JAX: Java performance myths
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This talk was one of the famous talks on Java performance myths by Arno Haase.
His main point - supported with dozens of illustrative examples was for
software developers to stop trusting in word of mouth, cargo cult like myths
that are abundant among engineers. Again the goal should be to write readable
code above all - for one the Java compiler and JIT are great at optimising. In
addition many of the myths being spread in the Java community that are claimed
to lead to better performance are simply not true.
It was interesting to learn how many different aspects of both software and
hardware contribute to code performance. Micro benchmarks are considered
dangerous for a reason - creating a well controlled environment that matches
what the code will encounter in production is influenced by things like just in
time compilation, cpu throttling, etc.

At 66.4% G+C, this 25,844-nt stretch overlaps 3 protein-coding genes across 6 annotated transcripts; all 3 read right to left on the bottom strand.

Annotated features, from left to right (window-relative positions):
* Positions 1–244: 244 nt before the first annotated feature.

Some myths that Arno proved wrong include final making code faster (in case of
method parameters it doesn't make a difference up to bytecode being identical
with and without), inheritance being always expensive (even with an abstract
class between the interface and the implementation Java 6 and 7 can still
inline the method in question). Another one was on often wrongly scoped Java
vs. C comparisons. One myth resolved around the creation of temporary objects -
since Java 6 and 7 in simple cases even these can be optimised away.
When it comes to (un-)boxing and reflection there is a performance penalty. For
the latter mostly for method lookup, not so much for calling the method. What we
are talking about however are penalties in the range of about 1000 compute
cycles. Compared to doing any remote calls this is still dwarfed. Reflection on
fields is even cheaper.
One of the more wide spread myths resolved around string concatenation being
expensive - doing a ``A'' + ``B'' in code will be turned into ``AB'' in
bytecode. Even doing the same with a variable will be turned into the use of
StringBuilder ever since -XX:OptimizeStringConcat was turned on by default.
The main message here is to stop trusting your intuition when reasoning about a
system's performance and performance bottlenecks. Instead the goal should be to
go and measure what is really going on. Those are simple examples where your
average Java intuition goes wrong. Make sure to stay on top with what the JVM
turns your code into and how that is than executed on the hardware you have
rolled out if you really want to get the last bit of speed out of your